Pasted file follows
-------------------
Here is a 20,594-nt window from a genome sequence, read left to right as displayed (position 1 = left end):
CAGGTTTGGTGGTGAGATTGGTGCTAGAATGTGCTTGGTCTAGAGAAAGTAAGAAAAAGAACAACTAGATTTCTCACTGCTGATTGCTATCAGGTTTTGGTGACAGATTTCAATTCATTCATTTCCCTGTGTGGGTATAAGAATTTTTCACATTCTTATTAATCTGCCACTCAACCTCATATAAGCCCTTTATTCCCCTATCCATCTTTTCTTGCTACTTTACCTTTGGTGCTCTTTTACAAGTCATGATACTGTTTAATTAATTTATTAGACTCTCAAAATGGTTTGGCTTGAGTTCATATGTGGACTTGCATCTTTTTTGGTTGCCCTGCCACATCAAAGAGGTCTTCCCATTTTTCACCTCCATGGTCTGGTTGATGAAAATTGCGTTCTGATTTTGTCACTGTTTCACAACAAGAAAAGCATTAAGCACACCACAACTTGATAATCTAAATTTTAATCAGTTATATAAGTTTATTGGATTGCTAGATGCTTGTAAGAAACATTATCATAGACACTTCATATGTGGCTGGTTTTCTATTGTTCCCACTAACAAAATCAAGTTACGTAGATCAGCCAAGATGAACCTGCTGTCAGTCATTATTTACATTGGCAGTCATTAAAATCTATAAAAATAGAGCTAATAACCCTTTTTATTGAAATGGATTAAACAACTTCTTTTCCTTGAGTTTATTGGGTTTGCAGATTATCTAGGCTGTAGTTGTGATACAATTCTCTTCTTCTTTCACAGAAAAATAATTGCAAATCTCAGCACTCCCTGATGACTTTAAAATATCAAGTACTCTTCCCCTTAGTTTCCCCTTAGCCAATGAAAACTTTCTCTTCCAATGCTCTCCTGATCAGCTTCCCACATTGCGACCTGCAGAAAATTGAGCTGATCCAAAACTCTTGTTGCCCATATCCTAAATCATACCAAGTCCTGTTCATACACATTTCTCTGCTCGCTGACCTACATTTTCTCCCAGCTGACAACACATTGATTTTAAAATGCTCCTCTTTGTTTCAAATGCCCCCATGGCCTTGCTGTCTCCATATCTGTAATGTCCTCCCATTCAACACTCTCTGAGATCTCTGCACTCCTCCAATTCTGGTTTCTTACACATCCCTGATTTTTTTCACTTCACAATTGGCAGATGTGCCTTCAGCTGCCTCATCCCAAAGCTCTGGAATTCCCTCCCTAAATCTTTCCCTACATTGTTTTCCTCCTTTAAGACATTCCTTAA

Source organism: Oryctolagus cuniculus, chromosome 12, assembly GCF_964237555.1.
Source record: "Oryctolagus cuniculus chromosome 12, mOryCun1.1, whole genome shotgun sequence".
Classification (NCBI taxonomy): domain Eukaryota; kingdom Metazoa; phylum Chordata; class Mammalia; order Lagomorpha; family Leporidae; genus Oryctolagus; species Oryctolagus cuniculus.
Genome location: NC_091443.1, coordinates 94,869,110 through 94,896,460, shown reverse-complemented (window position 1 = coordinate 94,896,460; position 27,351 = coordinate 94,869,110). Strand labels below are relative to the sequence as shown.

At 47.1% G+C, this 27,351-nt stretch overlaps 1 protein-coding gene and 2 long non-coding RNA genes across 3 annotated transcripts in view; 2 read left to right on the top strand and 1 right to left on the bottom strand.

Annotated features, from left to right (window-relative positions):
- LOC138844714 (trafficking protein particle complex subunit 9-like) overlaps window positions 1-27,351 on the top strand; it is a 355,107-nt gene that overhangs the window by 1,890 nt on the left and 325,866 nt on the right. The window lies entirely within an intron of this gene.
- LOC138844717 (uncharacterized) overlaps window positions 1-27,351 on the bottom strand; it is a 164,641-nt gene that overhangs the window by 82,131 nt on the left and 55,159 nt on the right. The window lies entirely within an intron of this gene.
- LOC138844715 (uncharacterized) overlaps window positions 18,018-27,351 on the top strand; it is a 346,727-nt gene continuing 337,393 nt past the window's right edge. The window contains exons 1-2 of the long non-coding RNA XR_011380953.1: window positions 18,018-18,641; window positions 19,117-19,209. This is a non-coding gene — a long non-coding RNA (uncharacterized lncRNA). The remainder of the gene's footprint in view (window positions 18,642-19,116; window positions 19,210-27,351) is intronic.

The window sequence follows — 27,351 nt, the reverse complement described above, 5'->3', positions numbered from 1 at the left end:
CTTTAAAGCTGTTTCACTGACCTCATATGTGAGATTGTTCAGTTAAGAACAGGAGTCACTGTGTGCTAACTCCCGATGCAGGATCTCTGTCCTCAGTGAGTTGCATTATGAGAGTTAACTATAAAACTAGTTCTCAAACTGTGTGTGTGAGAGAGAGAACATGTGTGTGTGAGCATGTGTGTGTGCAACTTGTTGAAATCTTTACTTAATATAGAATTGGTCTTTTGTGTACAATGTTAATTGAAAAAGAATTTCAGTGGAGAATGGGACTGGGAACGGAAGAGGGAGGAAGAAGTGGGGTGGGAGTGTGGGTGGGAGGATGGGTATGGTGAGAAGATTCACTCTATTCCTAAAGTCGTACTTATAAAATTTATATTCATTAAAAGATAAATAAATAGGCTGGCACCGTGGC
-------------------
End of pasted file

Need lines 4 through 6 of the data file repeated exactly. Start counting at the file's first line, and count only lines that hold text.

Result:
Source record: "Oryctolagus cuniculus chromosome 12, mOryCun1.1, whole genome shotgun sequence".
Classification (NCBI taxonomy): domain Eukaryota; kingdom Metazoa; phylum Chordata; class Mammalia; order Lagomorpha; family Leporidae; genus Oryctolagus; species Oryctolagus cuniculus.
Genome location: NC_091443.1, coordinates 94,869,110 through 94,896,460, shown reverse-complemented (window position 1 = coordinate 94,896,460; position 27,351 = coordinate 94,869,110). Strand labels below are relative to the sequence as shown.